East Coast quake and Colorado earthquake: Twitter explosion

 

By Posted 23 Aug 2011, 22:02

The east coast has suffered from a quake that has hit places like DC and Richmond Va, , but in a strange twist an earthquake also hit Colorado. As you would imagine this natural event has exploded on Twitter, while news websites try to offer a map of areas that were affected. This is not the only event that has been getting a lot of attention on Twitter, as Hurricane Irene is as well – it’s as if we are watching a Hollywood movie where all the forces converge all at once.

Thankfully there have been no reports of injury, and it is all thanks to the power of social media that reports can come in much faster than relying on reporters. The reason for this is due to the fact that you the public is in the affected areas so will be able to give us a personal view before any reporter can get to these sites.

The Weather Channel has been updating its Twitter feed on a regular basis. They first announced that the east coast earthquake measured 5.8 and could be felt as far north as New York. However, they then updated that to a 5.9 magnitude. Southern Hospitality thought that they would take advantage of the situation by offering 20 percent of milkshakes. You have to love the marketing there.

The east coast has suffered from a quake, but in a strange twist an earthquake also hit Colorado. As you would imagine this natural event has exploded on Twitter, while news websites try to offer a map of areas that were affected. This is not the only event that has been getting a lot of attention on Twitter, as Hurricane Irene is as well – it’s as if we are watching a Hollywood movie where all the forces converge all at once.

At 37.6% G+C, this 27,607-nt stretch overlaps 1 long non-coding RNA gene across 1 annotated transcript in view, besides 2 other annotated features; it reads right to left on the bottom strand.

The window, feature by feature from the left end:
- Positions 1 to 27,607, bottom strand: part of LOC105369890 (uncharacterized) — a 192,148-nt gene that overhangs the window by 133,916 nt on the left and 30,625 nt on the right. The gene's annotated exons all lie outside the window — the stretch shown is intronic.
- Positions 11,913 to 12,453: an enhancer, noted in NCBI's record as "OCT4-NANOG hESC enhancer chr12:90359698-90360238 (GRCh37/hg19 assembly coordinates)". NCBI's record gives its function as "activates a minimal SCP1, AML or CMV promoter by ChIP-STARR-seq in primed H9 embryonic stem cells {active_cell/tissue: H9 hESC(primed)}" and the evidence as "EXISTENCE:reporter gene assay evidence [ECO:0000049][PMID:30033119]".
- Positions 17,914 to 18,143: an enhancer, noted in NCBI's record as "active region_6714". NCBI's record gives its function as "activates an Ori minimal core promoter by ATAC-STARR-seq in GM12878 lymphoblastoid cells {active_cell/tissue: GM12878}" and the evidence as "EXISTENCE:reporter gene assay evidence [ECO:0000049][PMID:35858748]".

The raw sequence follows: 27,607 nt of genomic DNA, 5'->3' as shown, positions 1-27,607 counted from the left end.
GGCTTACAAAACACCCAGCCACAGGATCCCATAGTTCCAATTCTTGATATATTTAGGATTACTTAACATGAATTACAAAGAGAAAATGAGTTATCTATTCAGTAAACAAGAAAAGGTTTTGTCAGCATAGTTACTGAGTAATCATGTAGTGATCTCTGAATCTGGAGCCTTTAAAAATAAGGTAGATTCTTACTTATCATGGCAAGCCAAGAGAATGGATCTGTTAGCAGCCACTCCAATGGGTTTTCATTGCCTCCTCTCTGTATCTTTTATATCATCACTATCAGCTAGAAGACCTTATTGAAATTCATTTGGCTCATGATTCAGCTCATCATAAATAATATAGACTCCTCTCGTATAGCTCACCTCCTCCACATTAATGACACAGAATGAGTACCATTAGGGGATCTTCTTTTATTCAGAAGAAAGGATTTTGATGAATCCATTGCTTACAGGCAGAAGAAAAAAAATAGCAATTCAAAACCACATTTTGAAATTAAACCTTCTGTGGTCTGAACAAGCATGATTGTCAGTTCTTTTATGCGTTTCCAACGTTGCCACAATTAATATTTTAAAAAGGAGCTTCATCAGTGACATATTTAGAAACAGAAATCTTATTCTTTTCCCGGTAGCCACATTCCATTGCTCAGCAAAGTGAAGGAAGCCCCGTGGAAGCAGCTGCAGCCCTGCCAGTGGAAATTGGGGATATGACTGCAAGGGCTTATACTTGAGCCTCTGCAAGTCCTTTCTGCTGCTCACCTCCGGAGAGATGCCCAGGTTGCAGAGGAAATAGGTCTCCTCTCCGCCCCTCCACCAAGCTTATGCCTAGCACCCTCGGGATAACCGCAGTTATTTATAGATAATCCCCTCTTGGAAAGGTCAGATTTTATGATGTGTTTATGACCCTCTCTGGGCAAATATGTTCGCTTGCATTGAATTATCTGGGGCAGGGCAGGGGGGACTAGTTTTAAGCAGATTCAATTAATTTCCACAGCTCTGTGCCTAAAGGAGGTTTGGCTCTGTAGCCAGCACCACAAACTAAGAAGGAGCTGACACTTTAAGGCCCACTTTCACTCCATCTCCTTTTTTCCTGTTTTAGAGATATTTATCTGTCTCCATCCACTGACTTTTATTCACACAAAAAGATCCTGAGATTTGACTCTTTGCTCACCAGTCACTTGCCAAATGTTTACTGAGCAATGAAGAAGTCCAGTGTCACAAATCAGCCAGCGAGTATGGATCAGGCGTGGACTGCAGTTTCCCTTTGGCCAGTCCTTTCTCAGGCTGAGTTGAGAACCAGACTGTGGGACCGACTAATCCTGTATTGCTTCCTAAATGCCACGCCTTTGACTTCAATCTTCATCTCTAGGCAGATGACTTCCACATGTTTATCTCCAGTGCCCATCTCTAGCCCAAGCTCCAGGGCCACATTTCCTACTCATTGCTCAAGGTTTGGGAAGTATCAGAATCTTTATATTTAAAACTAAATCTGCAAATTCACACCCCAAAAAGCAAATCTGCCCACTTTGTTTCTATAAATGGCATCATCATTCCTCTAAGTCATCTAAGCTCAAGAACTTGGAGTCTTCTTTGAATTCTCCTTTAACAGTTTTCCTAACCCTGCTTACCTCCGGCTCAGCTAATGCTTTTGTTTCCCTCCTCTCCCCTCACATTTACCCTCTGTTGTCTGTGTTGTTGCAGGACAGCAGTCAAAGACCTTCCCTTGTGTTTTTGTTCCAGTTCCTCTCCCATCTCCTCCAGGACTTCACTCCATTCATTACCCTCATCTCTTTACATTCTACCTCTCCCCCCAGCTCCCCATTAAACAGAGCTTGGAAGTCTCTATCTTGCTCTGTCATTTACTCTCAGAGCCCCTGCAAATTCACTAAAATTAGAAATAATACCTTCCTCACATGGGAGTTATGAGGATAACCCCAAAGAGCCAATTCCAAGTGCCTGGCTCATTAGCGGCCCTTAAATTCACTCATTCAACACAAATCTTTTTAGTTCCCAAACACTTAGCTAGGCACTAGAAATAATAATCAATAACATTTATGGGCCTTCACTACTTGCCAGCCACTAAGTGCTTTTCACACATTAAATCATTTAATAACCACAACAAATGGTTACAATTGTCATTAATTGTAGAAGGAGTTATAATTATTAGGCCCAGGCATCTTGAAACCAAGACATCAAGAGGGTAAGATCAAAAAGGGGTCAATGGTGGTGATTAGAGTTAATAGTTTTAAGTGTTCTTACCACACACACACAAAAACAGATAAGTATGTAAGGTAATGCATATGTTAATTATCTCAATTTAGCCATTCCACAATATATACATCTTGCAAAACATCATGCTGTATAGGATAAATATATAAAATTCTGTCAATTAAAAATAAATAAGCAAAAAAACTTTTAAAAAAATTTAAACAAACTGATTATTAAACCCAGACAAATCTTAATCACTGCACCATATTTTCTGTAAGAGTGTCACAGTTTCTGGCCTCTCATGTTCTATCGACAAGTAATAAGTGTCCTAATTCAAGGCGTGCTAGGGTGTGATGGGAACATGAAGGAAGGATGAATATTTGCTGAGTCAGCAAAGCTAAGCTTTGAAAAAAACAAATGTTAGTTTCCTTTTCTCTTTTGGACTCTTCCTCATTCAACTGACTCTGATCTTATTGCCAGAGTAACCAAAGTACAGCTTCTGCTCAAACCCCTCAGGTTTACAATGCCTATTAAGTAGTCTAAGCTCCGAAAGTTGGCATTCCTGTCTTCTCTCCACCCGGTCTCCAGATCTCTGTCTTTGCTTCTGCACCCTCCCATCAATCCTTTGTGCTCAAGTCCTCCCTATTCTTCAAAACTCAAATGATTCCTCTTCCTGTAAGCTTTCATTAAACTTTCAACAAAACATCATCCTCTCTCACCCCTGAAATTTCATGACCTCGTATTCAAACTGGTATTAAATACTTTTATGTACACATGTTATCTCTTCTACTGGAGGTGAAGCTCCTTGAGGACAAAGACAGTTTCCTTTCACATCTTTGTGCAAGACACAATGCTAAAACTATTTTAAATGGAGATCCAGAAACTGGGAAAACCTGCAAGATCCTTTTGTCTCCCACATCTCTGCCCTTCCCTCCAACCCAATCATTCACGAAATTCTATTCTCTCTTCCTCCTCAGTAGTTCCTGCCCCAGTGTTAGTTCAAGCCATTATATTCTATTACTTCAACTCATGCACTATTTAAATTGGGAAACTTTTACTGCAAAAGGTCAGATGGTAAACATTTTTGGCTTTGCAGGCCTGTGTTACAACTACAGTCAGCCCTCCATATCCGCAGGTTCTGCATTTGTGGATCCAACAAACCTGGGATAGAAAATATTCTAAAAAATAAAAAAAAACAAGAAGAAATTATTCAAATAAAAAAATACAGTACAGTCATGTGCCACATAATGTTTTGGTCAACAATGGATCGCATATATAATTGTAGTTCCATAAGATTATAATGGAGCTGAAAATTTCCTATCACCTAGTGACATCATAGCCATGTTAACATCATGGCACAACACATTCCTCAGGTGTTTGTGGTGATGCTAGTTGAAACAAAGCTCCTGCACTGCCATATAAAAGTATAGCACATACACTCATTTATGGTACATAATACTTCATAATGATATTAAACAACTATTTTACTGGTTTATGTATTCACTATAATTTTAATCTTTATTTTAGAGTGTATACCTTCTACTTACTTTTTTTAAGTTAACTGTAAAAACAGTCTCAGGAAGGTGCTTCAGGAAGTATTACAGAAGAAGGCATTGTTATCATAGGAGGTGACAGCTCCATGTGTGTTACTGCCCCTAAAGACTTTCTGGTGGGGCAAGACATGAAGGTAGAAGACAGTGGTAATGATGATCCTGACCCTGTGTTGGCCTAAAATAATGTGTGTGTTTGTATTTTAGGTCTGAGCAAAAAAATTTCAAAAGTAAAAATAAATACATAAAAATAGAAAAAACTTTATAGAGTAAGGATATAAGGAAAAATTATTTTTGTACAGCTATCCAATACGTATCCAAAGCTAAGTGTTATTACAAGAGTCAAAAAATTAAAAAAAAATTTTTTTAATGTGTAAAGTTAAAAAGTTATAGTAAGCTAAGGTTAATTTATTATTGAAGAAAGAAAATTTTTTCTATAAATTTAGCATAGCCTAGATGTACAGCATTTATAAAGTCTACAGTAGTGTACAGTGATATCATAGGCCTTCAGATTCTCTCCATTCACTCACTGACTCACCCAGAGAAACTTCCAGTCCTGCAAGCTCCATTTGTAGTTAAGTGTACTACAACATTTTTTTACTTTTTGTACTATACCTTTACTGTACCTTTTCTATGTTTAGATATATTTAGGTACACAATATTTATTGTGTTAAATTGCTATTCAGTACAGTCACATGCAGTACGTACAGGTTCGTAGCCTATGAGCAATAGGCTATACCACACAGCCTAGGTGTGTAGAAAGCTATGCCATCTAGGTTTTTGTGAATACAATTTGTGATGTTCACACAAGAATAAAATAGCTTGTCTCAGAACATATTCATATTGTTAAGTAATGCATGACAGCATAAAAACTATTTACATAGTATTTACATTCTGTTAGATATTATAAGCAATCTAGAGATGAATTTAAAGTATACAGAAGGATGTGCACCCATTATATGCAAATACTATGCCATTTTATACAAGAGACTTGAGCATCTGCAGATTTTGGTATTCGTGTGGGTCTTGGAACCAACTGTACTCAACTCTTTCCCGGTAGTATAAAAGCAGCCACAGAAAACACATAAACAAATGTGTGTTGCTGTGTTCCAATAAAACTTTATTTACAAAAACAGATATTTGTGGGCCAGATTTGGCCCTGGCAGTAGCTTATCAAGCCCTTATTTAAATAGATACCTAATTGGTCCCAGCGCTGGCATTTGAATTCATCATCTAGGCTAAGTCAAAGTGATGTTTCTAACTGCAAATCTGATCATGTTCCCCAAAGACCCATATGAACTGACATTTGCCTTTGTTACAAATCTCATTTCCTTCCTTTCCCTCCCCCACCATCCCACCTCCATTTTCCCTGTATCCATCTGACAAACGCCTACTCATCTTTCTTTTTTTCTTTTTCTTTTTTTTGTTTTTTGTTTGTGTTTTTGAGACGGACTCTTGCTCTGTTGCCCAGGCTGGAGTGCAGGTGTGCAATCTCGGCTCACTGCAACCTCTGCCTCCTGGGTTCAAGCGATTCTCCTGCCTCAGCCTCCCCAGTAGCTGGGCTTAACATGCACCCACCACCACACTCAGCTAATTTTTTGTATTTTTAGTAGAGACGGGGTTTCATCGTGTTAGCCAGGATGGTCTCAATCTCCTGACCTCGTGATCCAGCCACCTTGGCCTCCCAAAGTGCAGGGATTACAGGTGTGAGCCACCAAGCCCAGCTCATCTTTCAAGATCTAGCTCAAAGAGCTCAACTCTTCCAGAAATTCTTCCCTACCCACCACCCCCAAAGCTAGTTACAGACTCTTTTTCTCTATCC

Onlyincolorado has an interesting tweet, as they said that those people who thought that an earthquake in Colorado would not happen, then just ask yourself how the mountains were formed? The Huffingtonpost has an interesting map that shows the affected areas from central Virginia, Washington D.C. and New York. We are told that HuffPost Green is working on a more detailed map, which should also include Colorado.

There is also another map on WebProNews, where you can see that a number of quakes have hit different regions across the states over the past day. As yet there are no reports of any aftershocks, but if history is anything to go by, there will be a few.

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